At public forums in the past several months, debating with Oliver Stone in one case and with Michael Moore in another, and with several others in between, I have heard witless applause for fatuous debating points and for fatal casuistry, and have realized that I am hearing the magazine's propaganda and attitude being played back to me. It may now seem trite to say that September 11 and other confrontations "changed everything." For me, it didn't so much change everything as reinforce something. I am against aggressive totalitarian states and I am resolutely opposed to religious fanaticism. I am also sickened by any attempt to call these hideous things by other names. Most especially in its horrible elicitation of readers' letters on the anniversary of September 11, The Nation joined the amoral side. It's the customers I want to demoralize, not just the poor editors. I say that they stand for neutralism where no such thing is possible or desirable, and I say the hell with it.
Powerful stuff.

Tuesday, November 19, 2002

Observant folks might be able to tell that I have changed my title. Tell me what you think of it.

Monday, November 18, 2002

Nearly three million dollars worth of equipment has gone missing from Los Alamos National Labratory.
Gee, if they keep this up, they might be half as bad as the EU when it comes to keeping track of money.
Oh, this makes me soooo confident in the inspectors abilites.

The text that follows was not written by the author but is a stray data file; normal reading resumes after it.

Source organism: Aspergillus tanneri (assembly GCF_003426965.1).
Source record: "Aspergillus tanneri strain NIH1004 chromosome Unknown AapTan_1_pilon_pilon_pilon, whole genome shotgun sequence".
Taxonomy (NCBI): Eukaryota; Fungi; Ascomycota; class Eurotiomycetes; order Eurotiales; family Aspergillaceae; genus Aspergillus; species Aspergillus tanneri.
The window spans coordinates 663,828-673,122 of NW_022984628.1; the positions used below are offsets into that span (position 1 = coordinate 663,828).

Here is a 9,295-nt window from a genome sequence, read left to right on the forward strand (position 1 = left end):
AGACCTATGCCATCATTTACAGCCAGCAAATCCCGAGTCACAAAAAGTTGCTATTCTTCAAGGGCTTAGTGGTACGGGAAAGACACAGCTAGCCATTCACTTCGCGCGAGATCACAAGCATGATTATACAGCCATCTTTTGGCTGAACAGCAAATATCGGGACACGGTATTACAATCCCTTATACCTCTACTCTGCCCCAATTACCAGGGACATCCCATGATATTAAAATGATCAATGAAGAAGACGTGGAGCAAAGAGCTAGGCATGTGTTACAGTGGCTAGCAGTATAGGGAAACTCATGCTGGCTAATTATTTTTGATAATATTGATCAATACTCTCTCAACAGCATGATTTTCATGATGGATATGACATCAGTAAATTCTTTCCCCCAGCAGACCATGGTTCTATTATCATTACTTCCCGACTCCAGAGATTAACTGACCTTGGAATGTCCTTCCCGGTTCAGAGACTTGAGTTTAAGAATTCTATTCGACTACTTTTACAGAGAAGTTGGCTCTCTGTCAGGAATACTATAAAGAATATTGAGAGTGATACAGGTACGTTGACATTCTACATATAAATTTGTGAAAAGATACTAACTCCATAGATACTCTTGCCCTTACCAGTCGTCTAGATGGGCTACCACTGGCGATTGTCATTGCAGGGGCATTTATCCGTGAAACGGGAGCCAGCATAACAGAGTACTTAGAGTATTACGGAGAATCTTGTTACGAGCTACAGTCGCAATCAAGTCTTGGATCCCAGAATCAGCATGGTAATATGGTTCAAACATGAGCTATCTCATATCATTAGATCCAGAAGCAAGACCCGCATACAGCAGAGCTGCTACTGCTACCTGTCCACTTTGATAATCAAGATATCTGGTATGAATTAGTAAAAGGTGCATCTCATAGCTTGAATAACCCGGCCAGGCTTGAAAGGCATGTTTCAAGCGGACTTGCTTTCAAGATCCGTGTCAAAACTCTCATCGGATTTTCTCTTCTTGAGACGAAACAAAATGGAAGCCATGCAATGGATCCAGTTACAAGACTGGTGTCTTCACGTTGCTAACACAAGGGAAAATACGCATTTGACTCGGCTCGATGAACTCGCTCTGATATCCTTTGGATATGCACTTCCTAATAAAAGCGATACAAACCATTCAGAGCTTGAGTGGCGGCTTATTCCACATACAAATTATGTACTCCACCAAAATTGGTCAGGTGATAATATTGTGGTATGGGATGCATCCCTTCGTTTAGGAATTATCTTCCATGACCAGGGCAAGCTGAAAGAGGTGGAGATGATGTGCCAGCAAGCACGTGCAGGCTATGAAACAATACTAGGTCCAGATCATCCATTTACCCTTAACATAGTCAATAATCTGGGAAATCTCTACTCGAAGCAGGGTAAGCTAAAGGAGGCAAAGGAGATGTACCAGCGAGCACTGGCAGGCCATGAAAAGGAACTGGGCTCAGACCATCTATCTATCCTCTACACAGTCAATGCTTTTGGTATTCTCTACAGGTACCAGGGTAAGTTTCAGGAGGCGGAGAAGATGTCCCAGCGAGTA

Inexperience marks team of inspectors
As the first UN inspectors land in Baghdad and resume work halted in 1998, they will have newer technology and a no-holds-barred mandate. But they will be lacking in one crucial area: experience.
Seventy-five percent of the roughly 270 UN inspectors from 48 countries will be visiting Iraq for the first time.
"It can be very disorienting to be in Iraq, and almost everything we saw was ambiguous," says Jonathan Tucker, a former UN bioweapons inspector. An inspector "may go into a facility and feel something is not quite right.... There can be very subtle clues of illicit weapons production. It's a very challenging task, especially if Iraq plans to conceal things."

75% percent of the inspectors have never been in Iraq? I wouldn't accept that figure for a group of tour guides, much less an inspection force pitted against the Iraqi army.

Sunday, November 17, 2002

A senior Al-Queda member has been arested in Yemen.
Suck it, Osama!
President Bush: "I loathe Kim Jong II. — I've got a visceral reaction to this guy because he is starving his people. It appalls me. — I feel passionate about this. — They tell me, well we may not need to move too fast, because the financial burdens on people will be so immense if this guy were to topple. — I just don't buy that."
Interesting.
(I got the quote here.)
The Iranian government blinked first.
Sucks to be Gore!
Only 1/3 of the Democratic party thinks that Gore should run again for President.
Abba Eban, Israel's most eloquent diplomat, has died at the ripe old age of 87. Abba Eban was an enourmously gifted speaker and writer who was invaluable in making the case for Israel. He was by all accounts, an extrodinary man. Say the kaddish for him if you can.

Wednesday, November 13, 2002

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Bush has asked Congress to shift $49 million dollars away from the INS and give it to a new task force that would track immigrants with potential ties to terrorism.
Hopefully, this is the start of the complete replacement of the current INS with an agency that can at least grant visas to suspected terrorists in a timely manner.